Someone explain why a rise in wireless access increases the number of ports needed?
Multiple wireless devices connect to an access point that covers an area and only uses a single port. Wireless actually reduces the number of ports.
Somone think of the broadcast domain!
If you collapse these layers you end up with a massive broadcast domain and so you will be smashing your access to core links with ARP packets and the like. A really bad use of those links.
This article is just terrible. Has the guy who wrote it every seen cat 5 cable?
Re: Somone think of the broadcast domain!
The Broadcast domain issue could be mitigated through the use of VLANs I suppose, but even so, it's not an elegant solution and seems more like a stab at punting new gear!
Re: Somone think of the broadcast domain!
Broadcast domains aren't necessarily the problem they were in the distant, even recent, past. Most switches offer a suppression option to limit the transmission of multicast and broadcast frames and no sane network engineer would deploy ethernet without such safeguards anymore (hopefully). In addition, many of the legacy applications that relied on broadcasts are candidates for virtualization, where they can be fully isolated to broadcast as they see fit without compromising the rest of the infrastructure, providing an RTP, ICA or similar access method to the system. Obviously, that's not a one-size-fits-all description of the "ultimate" solution, to say the very least, though the point still remains that steps can be taken to address the "rage" potential of the broadcast domain that weren't viable 10 or even 5 years ago.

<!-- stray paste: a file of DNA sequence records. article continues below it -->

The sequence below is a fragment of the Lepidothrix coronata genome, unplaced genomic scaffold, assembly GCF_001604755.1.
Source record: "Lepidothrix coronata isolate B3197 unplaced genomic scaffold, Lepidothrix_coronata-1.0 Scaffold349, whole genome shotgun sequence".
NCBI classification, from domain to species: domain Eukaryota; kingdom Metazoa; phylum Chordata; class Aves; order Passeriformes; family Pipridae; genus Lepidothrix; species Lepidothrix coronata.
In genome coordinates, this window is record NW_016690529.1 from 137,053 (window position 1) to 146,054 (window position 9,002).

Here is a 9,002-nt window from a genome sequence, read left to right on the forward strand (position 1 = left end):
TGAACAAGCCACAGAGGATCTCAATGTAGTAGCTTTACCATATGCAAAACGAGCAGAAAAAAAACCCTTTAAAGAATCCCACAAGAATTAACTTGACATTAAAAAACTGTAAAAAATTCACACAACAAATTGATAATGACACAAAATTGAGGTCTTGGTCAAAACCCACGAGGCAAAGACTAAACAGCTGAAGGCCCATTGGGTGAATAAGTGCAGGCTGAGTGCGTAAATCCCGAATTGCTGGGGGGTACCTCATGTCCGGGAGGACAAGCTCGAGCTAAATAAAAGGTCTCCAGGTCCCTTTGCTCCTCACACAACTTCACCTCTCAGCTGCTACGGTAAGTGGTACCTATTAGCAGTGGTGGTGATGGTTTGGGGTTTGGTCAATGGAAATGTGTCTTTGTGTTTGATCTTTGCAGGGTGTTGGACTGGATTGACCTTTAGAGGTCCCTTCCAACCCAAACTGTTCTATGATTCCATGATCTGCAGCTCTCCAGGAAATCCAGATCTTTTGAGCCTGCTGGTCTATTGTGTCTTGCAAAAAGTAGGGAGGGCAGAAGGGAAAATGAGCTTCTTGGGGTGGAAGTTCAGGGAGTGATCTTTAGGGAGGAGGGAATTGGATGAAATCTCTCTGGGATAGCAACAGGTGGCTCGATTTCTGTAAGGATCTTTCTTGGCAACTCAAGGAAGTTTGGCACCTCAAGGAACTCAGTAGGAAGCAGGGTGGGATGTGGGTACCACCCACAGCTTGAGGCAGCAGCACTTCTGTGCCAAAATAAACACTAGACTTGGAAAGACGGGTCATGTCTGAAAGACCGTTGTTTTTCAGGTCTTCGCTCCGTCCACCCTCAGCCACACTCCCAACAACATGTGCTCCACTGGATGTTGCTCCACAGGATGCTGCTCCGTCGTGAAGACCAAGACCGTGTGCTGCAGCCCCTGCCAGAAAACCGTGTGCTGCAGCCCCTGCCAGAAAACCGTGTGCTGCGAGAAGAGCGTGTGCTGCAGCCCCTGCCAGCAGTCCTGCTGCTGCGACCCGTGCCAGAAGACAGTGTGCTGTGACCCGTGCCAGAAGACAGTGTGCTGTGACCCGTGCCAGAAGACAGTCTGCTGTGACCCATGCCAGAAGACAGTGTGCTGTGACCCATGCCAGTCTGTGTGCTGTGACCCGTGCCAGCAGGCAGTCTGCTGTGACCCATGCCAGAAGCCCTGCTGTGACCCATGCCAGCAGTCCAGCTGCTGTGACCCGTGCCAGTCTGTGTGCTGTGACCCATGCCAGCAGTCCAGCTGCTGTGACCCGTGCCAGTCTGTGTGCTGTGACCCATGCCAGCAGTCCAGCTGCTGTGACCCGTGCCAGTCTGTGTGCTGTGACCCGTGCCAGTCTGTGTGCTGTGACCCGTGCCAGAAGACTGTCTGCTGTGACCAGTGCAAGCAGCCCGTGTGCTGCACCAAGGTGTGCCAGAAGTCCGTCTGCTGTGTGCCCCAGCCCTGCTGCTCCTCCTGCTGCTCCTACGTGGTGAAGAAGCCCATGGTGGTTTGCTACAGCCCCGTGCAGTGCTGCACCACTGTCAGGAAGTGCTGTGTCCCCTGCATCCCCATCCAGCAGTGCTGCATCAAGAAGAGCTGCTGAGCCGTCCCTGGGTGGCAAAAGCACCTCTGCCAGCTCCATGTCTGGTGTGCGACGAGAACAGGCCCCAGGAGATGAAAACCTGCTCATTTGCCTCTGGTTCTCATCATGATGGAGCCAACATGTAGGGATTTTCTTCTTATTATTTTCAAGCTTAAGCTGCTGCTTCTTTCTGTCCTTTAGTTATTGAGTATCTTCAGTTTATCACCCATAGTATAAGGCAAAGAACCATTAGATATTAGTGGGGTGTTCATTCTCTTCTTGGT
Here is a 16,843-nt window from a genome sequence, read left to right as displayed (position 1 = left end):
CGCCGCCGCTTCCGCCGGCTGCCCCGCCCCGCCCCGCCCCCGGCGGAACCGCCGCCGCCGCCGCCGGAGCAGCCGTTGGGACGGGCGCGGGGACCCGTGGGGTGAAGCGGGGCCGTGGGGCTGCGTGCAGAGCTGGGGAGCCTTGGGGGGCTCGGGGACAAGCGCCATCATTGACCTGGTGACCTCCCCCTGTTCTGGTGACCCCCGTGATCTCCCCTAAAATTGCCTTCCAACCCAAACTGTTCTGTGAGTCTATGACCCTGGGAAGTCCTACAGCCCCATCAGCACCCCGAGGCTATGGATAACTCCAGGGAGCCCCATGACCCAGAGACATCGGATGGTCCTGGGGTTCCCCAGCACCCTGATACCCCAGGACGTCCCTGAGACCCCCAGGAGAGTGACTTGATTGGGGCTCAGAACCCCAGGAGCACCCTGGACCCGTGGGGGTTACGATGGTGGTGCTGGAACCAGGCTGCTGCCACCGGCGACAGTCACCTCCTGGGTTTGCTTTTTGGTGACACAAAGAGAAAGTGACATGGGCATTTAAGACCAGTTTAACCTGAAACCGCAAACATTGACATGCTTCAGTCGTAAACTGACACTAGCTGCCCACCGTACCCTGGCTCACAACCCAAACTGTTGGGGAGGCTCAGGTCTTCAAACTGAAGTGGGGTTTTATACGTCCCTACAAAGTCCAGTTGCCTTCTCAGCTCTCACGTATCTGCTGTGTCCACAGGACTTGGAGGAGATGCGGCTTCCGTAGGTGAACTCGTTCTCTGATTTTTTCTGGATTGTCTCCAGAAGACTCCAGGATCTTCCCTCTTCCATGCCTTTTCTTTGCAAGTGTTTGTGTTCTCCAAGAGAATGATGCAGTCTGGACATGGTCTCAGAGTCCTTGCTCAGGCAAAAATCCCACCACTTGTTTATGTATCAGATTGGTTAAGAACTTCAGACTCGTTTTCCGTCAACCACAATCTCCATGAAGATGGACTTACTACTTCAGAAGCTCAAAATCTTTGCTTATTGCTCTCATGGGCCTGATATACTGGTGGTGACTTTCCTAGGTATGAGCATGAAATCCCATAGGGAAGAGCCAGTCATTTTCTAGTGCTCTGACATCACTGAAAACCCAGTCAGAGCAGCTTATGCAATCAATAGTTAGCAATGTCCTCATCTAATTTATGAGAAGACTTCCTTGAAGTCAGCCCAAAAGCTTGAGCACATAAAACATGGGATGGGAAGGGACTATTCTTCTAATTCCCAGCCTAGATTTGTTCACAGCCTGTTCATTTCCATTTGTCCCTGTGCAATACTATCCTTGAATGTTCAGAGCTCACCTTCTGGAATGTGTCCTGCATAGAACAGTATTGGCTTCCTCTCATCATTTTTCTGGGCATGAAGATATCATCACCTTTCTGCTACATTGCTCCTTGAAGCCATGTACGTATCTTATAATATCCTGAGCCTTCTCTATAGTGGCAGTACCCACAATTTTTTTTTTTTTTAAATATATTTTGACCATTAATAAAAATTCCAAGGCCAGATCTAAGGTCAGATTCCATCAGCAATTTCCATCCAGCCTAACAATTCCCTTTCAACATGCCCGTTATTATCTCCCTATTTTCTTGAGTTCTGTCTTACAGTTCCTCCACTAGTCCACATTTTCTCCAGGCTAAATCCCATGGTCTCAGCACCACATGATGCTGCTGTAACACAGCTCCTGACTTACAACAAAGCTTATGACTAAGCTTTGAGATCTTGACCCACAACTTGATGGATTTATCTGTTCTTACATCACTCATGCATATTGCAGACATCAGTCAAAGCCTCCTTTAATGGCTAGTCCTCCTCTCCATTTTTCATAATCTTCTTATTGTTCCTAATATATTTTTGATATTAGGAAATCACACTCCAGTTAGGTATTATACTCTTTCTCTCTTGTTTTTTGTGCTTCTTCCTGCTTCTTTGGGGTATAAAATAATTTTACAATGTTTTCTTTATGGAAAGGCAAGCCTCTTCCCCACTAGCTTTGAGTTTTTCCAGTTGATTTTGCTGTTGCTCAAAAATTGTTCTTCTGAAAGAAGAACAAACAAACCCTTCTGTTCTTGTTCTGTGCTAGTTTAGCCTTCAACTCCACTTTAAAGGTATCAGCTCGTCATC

In fact, in the case of the stacked switches that appear as one large, Layer-3-aware device, every device shares a single ARP table, so there's no prolific propagation of ARPs as broadcasts as you would expect (instead, there's a hell of a lot of synchronization of the stack across the interswitch links, which can present it's own set of problems). It doesn't begin to consider of the pros or cons for implementing device stacks, but it's definitely a factor that any engineer worth his/her salt should consider in building their project requirements.
Concerning the article overall, I find it high-level enough to prevent it from being really useful to me, though I suppose that illustrates precisely the sort of audience it was intended to reach. Not sure I would call it terrible though. That's seems a bit too harsh, unless you really expected the article to reflect some expert-level white paper from Radia Perlman or Donald Eastlake.
Re: Somone think of the ARP table!
You've eliminated the large broadcast domain by routing, but you've increased the size of the ARP table. You now need a device with larger ARP tables than you used to with 3 tiers, which current cheap silicon doesn't have, since it was built expecting to need only enough ARP entries for a 3 tier application. (And typically ARP tables are replicated across a stack, so they don't scale up).
- Vid Google opens Inbox – email for people too thick to handle email
- RUMPY PUMPY: Bone says humans BONED Neanderthals 50,000 years B.C.
- Pic Forget the $2499 5K iMac – today we reveal Apple's most expensive computer to date
- Geek's Guide to Britain Kingston's aviation empire: From industry firsts to Airfix heroes
- Review Vulture trails claw across Lenovo's touchy N20p Chromebook